Kelley fled Connecticut for Michigan, where she, not the genetic parents, would be considered the baby's legal mother. Michigan is a state that does not recognize surrogacy contracts, and so the baby legally belongs to the woman who's carrying the baby.

In Ann Arbor, she gave birth to a child with severe medical conditions. The legal dispute over the child continued. The case became even more complicated when the parents filed legal papers that included a stunning admission: the wife was not the baby's genetic mother -- they'd used an anonymous egg donor.

Three weeks after the baby was born, both sides finally reached agreement. Kelley had found an adoptive family that had experience with special needs children and placed the child with them. The father agreed to give up his paternal rights as long as he and his wife could keep in touch with the adoptive family about the baby's health. The outcome could have been very different had Kelley stayed in Connecticut.

People are often confused about the surrogacy laws in Indiana. In Indiana, a court process must be completed to establish parental rights but biological parents prevail in having rights.

Those considering surrogacy should keep in mind that a gestational surrogate has the right to make medical decisions (like abortion) while carrying a child for the biological parents.It is important for all parents pursuing a typical pregnancy, surrogacy or adoption that it is not to have a perfect child. There are no guarantees in life and there are no guarantees with any pregnancy or child.

If you have questions about surrogacy or assisted reproductive law, please contact Harden Jackson Law.

Making a difference for a family struggling with infertility

February 28, 2013

In 2012 I joined the board of directors for a local nonprofit called the Indiana Collaboration for Families with Infertility (ICFI). This organization, founded by a local family and 100% volunteer ran, provides support, resources, and education for families struggling with infertility.
This week ICFI is holding our annual $5 for Families campaign to raise crucial funds to help continue our services. For a donation of only $5 you can help make a difference in the lives of many local families. 100% of the proceeds from this campaign go directly towards ICFI's support services.

You can make your donation online by visiting:

I appreciate your time and consideration and thank you in advance for your generosity!

Michele Jackson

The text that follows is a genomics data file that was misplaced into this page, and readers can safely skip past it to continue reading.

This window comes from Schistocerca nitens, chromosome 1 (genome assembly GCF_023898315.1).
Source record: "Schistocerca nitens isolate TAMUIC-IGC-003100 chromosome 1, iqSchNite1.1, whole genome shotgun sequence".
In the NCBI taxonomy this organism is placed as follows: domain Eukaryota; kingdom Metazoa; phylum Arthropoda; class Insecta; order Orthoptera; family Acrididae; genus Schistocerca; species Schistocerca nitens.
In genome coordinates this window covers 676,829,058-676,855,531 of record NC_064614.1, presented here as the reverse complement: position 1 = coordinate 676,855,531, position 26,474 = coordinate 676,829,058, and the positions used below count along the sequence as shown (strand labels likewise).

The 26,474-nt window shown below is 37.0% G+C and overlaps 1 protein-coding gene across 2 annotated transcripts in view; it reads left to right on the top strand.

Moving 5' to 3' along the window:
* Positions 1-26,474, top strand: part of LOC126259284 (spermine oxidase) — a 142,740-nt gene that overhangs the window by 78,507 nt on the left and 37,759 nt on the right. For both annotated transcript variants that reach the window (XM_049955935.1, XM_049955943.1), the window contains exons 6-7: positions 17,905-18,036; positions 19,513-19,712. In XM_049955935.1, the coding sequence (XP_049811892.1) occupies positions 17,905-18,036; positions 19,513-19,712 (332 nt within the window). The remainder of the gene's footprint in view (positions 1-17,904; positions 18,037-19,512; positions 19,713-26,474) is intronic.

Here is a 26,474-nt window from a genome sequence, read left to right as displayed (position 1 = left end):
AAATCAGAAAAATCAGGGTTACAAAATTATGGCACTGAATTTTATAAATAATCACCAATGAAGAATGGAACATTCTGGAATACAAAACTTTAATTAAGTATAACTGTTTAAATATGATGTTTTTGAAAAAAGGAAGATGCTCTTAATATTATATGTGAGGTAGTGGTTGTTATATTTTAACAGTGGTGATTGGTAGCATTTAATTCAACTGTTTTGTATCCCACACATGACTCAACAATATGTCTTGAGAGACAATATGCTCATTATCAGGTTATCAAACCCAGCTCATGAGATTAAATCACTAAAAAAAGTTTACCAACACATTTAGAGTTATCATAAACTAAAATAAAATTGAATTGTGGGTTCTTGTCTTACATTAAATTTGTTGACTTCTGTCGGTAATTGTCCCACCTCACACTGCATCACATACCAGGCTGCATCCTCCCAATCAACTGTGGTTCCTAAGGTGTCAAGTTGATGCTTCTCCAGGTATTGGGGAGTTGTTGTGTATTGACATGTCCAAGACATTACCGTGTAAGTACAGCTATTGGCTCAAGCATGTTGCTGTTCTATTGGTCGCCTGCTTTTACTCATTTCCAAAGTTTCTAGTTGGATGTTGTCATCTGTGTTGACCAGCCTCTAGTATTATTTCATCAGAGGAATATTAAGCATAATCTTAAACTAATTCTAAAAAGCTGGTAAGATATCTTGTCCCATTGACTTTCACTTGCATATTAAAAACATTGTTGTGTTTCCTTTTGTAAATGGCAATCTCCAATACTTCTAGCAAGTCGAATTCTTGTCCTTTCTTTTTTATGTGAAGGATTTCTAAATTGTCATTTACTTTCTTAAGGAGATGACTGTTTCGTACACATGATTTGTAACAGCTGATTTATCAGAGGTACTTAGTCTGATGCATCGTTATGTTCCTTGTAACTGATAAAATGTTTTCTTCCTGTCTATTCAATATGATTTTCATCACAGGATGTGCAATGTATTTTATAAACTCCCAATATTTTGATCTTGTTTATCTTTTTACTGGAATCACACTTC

Artificial insemination not an excuse for Indiana man to not pay child support

February 12, 2013

Attorney Michele Jackson, who specializes her legal practice in Adoption and Assisted Reproductive Law weighs in on the legal pitfalls in assisted reproduction in Indiana.
In a recent Indiana Court of Appeals case (Engelking v. Engelking) the court was charged with determining if father should pay child support as the parent of two children conceived through artificial insemination during his marriage to Mother. In this case, the father claimed that his six and nine year old children, born while he was married to their mother, were not children of the marriage because they were born via artificial insemination without his knowledge. The mother claims that father did have knowledge of the artificial insemination and father supported both children and treated them as if they were his biological children. The trial court and Court of Appeal both provided findings that supported Mother's claim. Father was ordered to pay child support.
Assisted reproduction used during a marriage to two intending parents should result in parents that have parent rights and obligations. What if the one of the parents does not consent to the assisted reproduction? In most circumstances of the parties being married, both parents would still gain parental rights and obligations. However, in assisted reproduction using the sperm of a donor or the egg of a donor, the donor is often not a legal parent and has not parental rights or obligations and that was the intent of all parties. Be careful though! It is important that all known donors have contracts that specifically indicate intent of the parties. In addition, anonymous donors may also want contracts as well. There are many reasons for the contracts beyond parental rights. There are issues of liabilities and finances that may need to be addressed between the two parties (the donor and the intended parent(s)).
For more information on Assisted Reproductive Technology and the laws in Indiana, contact Michele Jackson at Harden Jackson Law @ 317.569.0770


February 7, 2013

Press Contact:
Leah Potter
11450 N. Meridian, Carmel, IN 46032
Phone: 317.569.0770
Web site:

For Immediate Release


CARMEL, IN - February 7th, 2013 -. Attorney Michele Jackson, who chairs the Harden Jackson Law's Adoption and Reproductive Law Practice Group, received the Indianapolis Business Journal's Forty Under 40 award. The award recognizes professionals younger than 40 years of age for service in their jobs and in the community.